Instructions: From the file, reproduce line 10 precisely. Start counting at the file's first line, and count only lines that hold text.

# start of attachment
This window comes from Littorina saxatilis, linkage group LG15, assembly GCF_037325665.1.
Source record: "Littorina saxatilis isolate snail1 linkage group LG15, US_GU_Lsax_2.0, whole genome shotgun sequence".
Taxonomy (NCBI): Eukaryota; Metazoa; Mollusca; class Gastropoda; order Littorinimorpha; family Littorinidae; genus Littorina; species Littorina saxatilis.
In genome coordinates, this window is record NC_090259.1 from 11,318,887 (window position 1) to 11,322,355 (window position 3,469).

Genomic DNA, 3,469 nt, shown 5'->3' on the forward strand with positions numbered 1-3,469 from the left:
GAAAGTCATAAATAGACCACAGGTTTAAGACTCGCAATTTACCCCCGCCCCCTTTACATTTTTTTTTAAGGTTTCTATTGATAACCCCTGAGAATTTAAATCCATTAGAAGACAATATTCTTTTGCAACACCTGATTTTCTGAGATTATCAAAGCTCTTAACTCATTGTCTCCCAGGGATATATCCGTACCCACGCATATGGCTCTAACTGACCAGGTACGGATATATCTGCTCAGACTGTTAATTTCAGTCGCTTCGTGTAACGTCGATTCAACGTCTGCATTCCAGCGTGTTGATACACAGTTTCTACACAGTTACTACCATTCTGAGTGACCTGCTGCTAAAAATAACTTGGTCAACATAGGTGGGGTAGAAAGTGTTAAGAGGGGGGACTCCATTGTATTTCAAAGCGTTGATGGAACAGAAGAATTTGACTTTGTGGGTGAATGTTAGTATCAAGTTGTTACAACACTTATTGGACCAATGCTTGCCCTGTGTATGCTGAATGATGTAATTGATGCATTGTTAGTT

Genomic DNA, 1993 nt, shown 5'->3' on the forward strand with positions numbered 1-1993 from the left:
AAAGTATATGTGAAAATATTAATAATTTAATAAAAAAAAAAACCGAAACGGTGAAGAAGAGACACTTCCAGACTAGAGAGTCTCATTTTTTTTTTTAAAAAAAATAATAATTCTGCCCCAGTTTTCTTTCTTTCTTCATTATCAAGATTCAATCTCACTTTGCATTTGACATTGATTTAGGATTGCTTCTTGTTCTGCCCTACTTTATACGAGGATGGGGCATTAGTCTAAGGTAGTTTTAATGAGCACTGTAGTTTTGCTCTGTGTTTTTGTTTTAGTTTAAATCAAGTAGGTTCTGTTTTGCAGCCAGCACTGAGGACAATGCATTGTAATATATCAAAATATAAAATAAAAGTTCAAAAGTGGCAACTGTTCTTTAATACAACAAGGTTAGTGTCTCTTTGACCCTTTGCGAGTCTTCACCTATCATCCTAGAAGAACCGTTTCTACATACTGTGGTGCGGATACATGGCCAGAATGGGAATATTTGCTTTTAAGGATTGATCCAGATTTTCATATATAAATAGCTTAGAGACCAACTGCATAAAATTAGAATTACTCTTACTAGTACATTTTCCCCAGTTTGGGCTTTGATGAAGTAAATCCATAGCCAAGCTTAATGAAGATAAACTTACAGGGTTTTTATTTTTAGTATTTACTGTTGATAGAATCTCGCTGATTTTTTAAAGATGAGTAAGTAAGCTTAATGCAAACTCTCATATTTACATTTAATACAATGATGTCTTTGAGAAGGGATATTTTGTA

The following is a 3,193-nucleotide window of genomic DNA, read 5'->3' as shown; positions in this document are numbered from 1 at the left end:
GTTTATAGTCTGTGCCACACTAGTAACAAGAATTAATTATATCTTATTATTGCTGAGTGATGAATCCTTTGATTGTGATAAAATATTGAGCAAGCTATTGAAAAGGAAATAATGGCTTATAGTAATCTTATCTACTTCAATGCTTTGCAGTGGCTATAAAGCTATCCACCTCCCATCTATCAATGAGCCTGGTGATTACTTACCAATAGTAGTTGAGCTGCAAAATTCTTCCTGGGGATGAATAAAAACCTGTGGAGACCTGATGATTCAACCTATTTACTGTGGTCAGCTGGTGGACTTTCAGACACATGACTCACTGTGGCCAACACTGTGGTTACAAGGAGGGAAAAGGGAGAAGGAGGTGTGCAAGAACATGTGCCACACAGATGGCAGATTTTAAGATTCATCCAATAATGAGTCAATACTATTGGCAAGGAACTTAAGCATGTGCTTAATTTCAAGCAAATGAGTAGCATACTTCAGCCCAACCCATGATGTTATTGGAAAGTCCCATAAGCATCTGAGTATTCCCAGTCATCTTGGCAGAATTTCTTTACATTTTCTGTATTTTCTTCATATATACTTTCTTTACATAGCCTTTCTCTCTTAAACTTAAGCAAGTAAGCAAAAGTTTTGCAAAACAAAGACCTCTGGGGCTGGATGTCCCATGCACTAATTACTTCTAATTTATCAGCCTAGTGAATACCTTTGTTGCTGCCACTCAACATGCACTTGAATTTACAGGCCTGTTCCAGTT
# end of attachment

GTTTATAGTCTGTGCCACACTAGTAACAAGAATTAATTATATCTTATTATTGCTGAGTGATGAATCCTTTGATTGTGATAAAATATTGAGCAAGCTATTGAAAAGGAAATAATGGCTTATAGTAATCTTATCTACTTCAATGCTTTGCAGTGGCTATAAAGCTATCCACCTCCCATCTATCAATGAGCCTGGTGATTACTTACCAATAGTAGTTGAGCTGCAAAATTCTTCCTGGGGATGAATAAAAACCTGTGGAGACCTGATGATTCAACCTATTTACTGTGGTCAGCTGGTGGACTTTCAGACACATGACTCACTGTGGCCAACACTGTGGTTACAAGGAGGGAAAAGGGAGAAGGAGGTGTGCAAGAACATGTGCCACACAGATGGCAGATTTTAAGATTCATCCAATAATGAGTCAATACTATTGGCAAGGAACTTAAGCATGTGCTTAATTTCAAGCAAATGAGTAGCATACTTCAGCCCAACCCATGATGTTATTGGAAAGTCCCATAAGCATCTGAGTATTCCCAGTCATCTTGGCAGAATTTCTTTACATTTTCTGTATTTTCTTCATATATACTTTCTTTACATAGCCTTTCTCTCTTAAACTTAAGCAAGTAAGCAAAAGTTTTGCAAAACAAAGACCTCTGGGGCTGGATGTCCCATGCACTAATTACTTCTAATTTATCAGCCTAGTGAATACCTTTGTTGCTGCCACTCAACATGCACTTGAATTTACAGGCCTGTTCCAGTT